For question (b), we ran a multilevel ordinal model in which the outcome was daily reports of the severity of suicidal thinking (total number of surveys n = 2314) and the predictor was a day with burst surveys (maximum n = 18 surveys sent) or without burst surveys (maximum n = 6 surveys sent). As a sensitivity analysis, we examined whether the effect of number of surveys per day differed by suicide attempt history (present versus absent). If high-risk participants were more affected by the assessments, we would expect there to be a significant interaction between number of surveys per day and suicide attempt history.
All multilevel models were estimated within a Bayesian framework with the ‘brms’ package.Reference Bürkner9 Results were interpreted by summarising the 95% highest density interval (HDI) around the median beta values. If the 95% HDI includes zero, it is indicative of a null effect.
Frequently assessing suicidal thoughts was not associated with a change in the severity of suicidal thoughts (median 0.002, 95% HDI = 0.000–0.004). The trajectories of suicidal thinking are shown in Fig. 1. Those with increased suicidal thinking were less likely to stop completing assessments (HR = 0.90, 95% CI 0.84–0.96, P < 0.001). At the daily level, there was no association between the frequency of assessments and the severity of suicidal thoughts (median 0.068, 95% HDI −0.088 to 0.225, Fig. 1). There was no significant interaction between suicide attempt history and the frequency of assessments on the severity of suicidal thoughts (median 0.276, 95% HDI −0.077 to 0.594).
This is the highest-resolution study to date on the potential iatrogenic effects of assessing suicidal thoughts. We found no evidence to support the notion that repeated assessment of suicidal thoughts is iatrogenic. These findings align with prior research on longer-term reactivity.Reference Law, Furr, Arnold, Mneimne, Jaquett and Fleeson10 A limitation of the current study is the potential selection biases of the recruitment strategy. An important future direction would be to replicate these findings among high-risk populations (e.g. psychiatric in-patients). For both participant safety and scientific ecological validity, the lack of reactivity to frequent assessments supports the safety of the frequent assessment of suicidal thoughts.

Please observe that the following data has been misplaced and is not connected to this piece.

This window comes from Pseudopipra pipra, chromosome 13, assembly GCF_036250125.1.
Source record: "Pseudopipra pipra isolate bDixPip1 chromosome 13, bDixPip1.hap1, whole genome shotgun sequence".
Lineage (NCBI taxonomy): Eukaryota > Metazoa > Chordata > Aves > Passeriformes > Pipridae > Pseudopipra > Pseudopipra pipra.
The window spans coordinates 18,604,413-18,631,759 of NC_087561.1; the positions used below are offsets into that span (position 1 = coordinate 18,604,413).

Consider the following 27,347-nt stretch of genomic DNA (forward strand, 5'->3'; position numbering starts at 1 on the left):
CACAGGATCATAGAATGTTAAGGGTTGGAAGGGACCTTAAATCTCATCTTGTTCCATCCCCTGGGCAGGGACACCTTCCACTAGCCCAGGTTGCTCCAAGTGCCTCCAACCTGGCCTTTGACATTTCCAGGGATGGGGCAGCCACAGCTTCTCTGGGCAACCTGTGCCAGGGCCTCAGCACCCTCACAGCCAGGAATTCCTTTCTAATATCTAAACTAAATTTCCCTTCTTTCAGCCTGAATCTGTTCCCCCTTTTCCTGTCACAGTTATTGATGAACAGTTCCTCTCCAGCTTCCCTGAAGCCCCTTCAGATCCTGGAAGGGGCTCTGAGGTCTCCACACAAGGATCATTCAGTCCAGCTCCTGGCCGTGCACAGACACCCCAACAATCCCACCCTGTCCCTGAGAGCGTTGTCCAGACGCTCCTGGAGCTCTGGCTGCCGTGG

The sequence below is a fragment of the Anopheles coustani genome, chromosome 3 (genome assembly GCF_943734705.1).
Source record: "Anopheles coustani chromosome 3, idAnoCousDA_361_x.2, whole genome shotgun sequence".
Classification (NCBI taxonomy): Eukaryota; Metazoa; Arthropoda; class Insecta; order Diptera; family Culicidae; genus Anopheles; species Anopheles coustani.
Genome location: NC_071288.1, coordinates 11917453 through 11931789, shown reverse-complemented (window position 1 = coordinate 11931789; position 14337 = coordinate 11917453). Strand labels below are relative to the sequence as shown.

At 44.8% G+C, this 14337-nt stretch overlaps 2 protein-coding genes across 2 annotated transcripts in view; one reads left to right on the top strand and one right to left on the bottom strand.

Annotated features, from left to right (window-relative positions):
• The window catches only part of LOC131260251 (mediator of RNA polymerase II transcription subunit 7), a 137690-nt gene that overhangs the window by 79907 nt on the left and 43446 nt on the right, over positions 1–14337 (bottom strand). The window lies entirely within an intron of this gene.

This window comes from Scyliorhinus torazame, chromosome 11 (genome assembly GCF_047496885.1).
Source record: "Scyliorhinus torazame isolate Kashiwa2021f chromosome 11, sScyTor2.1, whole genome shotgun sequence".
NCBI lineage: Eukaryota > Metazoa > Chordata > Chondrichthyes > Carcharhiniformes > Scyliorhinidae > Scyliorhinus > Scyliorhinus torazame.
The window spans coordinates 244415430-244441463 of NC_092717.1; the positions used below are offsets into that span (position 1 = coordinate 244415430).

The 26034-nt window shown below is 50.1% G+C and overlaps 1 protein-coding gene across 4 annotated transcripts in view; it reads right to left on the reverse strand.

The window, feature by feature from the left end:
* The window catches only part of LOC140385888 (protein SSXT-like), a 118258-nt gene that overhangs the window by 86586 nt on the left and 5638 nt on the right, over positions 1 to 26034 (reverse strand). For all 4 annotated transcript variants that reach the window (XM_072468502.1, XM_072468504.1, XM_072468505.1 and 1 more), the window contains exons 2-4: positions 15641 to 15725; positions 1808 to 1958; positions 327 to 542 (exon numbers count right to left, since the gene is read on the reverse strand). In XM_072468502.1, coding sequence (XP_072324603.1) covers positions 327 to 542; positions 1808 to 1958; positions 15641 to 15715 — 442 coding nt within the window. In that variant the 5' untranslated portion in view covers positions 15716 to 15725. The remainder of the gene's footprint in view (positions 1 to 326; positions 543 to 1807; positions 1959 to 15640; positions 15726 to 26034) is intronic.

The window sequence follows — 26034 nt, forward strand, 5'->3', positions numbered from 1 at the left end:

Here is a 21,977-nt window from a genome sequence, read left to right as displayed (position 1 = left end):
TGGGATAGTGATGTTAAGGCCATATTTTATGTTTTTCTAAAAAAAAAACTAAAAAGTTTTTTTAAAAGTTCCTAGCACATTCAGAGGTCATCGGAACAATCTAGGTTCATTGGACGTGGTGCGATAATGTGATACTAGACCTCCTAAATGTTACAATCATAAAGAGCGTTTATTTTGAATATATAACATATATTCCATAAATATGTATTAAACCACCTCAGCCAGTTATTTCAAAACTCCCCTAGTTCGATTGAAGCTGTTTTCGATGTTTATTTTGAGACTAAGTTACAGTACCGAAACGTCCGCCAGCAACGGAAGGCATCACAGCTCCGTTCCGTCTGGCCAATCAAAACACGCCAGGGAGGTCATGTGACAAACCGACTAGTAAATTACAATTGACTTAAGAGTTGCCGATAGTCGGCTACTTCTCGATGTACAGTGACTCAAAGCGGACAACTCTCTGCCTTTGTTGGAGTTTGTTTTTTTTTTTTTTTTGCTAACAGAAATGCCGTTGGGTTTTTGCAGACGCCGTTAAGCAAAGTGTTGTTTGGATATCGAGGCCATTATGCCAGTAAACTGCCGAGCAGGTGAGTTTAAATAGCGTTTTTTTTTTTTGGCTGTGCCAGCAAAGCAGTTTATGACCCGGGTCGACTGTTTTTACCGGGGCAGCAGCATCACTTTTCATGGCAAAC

This research was supported by the Pershing Square Venture Fund for Research on the Foundations of Human Behavior, the Chet and Will Griswold Suicide Prevention Fund, the Knox Fund at Harvard University, and the Sydney DeYoung Foundation. D.D.L.C. is supported by the National Science Foundation Graduate Research Fellowship under grant no. DGE-1745303. This content is solely the responsibility of the authors and does not necessarily represent the official views of the National Science Foundation.
The data that support the findings of this study are available from the corresponding author on reasonable request.
D.D.L.C. and R.G.F. collected the data for the study and take responsibility for the integrity of the data and analysis. D.D.L.C., R.G.F., E.M.K., A.J.M. and M.K.N. conceptualised the design of the study. D.D.L.C. and P.M. conducted the analyses. D.D.L.C., R.G.F., P.M. and M.K.N. interpreted the analyses. D.D.L.C. drafted the initial version of the manuscript. All authors provided critical revisions of the manuscript. All authors reviewed the final version of the draft.
Declaration of interest
M.K.N. has in the past year received consulting fees for a legal case about suicide and is an unpaid scientific advisor for TalkLife and Empatica.